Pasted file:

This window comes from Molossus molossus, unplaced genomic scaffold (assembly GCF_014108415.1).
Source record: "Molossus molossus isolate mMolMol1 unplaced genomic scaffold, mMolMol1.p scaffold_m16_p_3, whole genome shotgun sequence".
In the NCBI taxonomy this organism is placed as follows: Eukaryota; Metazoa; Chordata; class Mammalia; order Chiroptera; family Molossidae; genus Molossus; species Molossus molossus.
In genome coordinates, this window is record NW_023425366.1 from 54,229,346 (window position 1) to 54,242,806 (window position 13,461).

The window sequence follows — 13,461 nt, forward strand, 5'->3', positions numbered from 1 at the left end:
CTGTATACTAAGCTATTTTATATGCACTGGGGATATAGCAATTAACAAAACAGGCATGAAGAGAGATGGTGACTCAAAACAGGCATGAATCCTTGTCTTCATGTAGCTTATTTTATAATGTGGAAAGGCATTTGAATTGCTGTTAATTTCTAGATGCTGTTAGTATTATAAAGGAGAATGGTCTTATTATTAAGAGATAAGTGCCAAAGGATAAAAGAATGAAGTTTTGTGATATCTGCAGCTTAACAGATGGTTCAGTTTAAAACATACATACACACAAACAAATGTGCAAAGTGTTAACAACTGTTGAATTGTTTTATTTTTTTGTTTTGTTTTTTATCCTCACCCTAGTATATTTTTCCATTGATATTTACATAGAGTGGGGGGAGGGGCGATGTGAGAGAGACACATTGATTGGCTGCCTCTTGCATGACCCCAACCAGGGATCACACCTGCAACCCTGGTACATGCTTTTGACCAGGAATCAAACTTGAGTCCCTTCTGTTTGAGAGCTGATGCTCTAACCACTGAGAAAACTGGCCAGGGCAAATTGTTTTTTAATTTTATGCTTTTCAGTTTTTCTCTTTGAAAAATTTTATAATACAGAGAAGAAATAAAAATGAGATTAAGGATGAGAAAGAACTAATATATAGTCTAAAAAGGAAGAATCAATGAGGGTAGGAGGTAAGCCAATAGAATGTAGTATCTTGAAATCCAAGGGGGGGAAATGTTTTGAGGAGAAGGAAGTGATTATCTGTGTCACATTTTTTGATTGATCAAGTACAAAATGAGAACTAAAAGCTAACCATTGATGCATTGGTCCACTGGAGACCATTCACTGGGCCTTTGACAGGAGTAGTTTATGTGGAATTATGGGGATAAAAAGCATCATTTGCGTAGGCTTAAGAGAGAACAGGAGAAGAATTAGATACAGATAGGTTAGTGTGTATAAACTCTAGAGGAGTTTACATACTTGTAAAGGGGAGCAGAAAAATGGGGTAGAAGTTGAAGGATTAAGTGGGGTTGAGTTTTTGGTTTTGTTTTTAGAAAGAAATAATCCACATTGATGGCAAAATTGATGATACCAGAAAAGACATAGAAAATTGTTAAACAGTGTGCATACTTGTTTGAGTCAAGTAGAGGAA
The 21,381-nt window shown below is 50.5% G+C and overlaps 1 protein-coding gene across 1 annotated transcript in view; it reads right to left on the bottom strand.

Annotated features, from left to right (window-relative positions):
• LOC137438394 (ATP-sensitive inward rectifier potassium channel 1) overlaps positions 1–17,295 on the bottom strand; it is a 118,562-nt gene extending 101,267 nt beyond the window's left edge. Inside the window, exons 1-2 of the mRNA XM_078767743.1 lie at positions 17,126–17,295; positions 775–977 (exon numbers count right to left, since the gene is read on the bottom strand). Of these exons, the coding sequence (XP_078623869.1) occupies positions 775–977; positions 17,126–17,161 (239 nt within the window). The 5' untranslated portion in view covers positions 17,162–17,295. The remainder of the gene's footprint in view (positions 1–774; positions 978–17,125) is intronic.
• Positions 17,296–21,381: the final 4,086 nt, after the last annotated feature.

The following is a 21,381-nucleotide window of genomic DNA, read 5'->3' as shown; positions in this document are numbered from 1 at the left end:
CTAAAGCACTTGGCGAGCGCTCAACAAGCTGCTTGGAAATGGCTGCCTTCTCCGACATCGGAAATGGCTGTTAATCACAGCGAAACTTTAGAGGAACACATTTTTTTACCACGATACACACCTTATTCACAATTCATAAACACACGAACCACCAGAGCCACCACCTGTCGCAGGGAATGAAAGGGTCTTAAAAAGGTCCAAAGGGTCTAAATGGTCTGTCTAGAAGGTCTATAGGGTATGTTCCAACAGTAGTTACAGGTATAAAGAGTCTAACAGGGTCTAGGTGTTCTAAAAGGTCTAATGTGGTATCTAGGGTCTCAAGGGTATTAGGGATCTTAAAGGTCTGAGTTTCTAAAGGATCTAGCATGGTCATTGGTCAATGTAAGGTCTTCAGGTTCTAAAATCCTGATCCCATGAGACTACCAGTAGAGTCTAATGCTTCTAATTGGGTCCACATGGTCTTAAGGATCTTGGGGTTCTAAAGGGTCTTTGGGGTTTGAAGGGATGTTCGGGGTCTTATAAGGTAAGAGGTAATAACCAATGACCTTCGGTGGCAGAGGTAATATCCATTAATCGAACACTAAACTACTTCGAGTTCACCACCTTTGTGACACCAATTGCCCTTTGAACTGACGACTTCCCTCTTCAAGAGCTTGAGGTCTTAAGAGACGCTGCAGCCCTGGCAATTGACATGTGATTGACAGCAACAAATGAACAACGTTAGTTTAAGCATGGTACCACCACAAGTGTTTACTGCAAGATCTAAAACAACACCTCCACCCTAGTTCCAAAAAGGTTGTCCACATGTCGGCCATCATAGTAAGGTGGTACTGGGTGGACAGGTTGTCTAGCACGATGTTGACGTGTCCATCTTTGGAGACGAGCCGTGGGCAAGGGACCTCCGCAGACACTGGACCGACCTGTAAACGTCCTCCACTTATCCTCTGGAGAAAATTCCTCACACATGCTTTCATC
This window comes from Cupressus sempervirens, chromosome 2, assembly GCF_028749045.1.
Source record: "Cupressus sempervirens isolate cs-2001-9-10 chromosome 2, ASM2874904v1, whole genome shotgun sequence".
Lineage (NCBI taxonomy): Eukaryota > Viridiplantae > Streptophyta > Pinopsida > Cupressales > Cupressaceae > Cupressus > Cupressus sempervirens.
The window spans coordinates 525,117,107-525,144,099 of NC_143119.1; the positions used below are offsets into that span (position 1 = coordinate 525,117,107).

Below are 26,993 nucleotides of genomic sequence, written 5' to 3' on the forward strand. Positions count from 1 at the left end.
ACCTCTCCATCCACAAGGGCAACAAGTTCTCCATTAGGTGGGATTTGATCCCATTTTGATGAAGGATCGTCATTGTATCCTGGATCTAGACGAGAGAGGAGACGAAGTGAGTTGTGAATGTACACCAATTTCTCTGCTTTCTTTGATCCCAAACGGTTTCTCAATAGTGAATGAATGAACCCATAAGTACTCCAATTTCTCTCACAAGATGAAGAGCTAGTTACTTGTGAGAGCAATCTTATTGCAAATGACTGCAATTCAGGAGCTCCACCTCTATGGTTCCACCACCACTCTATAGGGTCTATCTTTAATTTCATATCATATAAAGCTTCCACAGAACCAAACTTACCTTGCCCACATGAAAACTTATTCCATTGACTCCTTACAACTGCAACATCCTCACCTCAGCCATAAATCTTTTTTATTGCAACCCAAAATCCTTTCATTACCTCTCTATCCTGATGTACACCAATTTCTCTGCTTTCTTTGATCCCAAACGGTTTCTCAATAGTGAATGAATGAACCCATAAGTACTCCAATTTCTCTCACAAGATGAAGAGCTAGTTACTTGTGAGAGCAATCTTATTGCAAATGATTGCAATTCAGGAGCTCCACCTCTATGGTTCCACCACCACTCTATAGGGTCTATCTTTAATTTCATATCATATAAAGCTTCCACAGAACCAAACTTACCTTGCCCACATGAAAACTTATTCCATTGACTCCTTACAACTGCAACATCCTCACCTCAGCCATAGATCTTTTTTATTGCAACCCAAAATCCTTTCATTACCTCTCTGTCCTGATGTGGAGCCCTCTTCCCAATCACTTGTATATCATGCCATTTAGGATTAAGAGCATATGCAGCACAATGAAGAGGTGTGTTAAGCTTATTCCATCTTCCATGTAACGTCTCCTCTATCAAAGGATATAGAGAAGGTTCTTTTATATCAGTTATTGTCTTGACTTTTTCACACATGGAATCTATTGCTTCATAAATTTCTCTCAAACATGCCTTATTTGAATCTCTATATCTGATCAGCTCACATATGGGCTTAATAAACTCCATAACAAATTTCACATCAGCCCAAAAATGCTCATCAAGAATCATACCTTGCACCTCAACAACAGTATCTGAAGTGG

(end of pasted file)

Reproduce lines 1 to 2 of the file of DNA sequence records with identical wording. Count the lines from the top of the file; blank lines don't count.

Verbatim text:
This window comes from Molossus molossus, unplaced genomic scaffold (assembly GCF_014108415.1).
Source record: "Molossus molossus isolate mMolMol1 unplaced genomic scaffold, mMolMol1.p scaffold_m16_p_3, whole genome shotgun sequence".